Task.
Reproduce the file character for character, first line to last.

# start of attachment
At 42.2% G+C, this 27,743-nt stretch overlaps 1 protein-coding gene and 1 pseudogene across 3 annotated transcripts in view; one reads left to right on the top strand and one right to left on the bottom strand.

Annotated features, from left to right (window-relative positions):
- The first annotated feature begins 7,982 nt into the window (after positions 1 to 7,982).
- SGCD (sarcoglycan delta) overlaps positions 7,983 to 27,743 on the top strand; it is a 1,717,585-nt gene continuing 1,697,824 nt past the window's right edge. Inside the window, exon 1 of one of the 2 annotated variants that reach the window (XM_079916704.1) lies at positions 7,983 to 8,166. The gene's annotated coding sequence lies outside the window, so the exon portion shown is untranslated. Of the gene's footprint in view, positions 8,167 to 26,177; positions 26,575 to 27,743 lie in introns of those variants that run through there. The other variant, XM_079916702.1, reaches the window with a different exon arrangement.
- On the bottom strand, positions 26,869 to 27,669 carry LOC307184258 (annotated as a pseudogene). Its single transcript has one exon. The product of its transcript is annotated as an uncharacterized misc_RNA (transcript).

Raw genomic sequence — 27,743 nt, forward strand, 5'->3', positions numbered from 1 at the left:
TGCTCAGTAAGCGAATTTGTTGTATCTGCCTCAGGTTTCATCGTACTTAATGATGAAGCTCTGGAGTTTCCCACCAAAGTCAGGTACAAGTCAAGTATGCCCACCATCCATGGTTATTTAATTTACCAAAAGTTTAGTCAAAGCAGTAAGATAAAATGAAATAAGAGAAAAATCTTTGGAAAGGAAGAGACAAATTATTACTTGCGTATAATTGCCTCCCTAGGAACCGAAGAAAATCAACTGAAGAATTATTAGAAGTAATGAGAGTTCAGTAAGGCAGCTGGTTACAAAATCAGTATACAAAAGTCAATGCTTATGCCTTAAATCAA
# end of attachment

At 42.2% G+C, this 27,743-nt stretch overlaps 1 protein-coding gene and 1 pseudogene across 3 annotated transcripts in view; one reads left to right on the top strand and one right to left on the bottom strand.

Annotated features, from left to right (window-relative positions):
- The first annotated feature begins 7,982 nt into the window (after positions 1 to 7,982).
- SGCD (sarcoglycan delta) overlaps positions 7,983 to 27,743 on the top strand; it is a 1,717,585-nt gene continuing 1,697,824 nt past the window's right edge. Inside the window, exon 1 of one of the 2 annotated variants that reach the window (XM_079916704.1) lies at positions 7,983 to 8,166. The gene's annotated coding sequence lies outside the window, so the exon portion shown is untranslated. Of the gene's footprint in view, positions 8,167 to 26,177; positions 26,575 to 27,743 lie in introns of those variants that run through there. The other variant, XM_079916702.1, reaches the window with a different exon arrangement.
- On the bottom strand, positions 26,869 to 27,669 carry LOC307184258 (annotated as a pseudogene). Its single transcript has one exon. The product of its transcript is annotated as an uncharacterized misc_RNA (transcript).

Raw genomic sequence — 27,743 nt, forward strand, 5'->3', positions numbered from 1 at the left:
TGCTCAGTAAGCGAATTTGTTGTATCTGCCTCAGGTTTCATCGTACTTAATGATGAAGCTCTGGAGTTTCCCACCAAAGTCAGGTACAAGTCAAGTATGCCCACCATCCATGGTTATTTAATTTACCAAAAGTTTAGTCAAAGCAGTAAGATAAAATGAAATAAGAGAAAAATCTTTGGAAAGGAAGAGACAAATTATTACTTGCGTATAATTGCCTCCCTAGGAACCGAAGAAAATCAACTGAAGAATTATTAGAAGTAATGAGAGTTCAGTAAGGCAGCTGGTTACAAAATCAGTATACAAAAGTCAATGCTTATGCCTTAAATCAA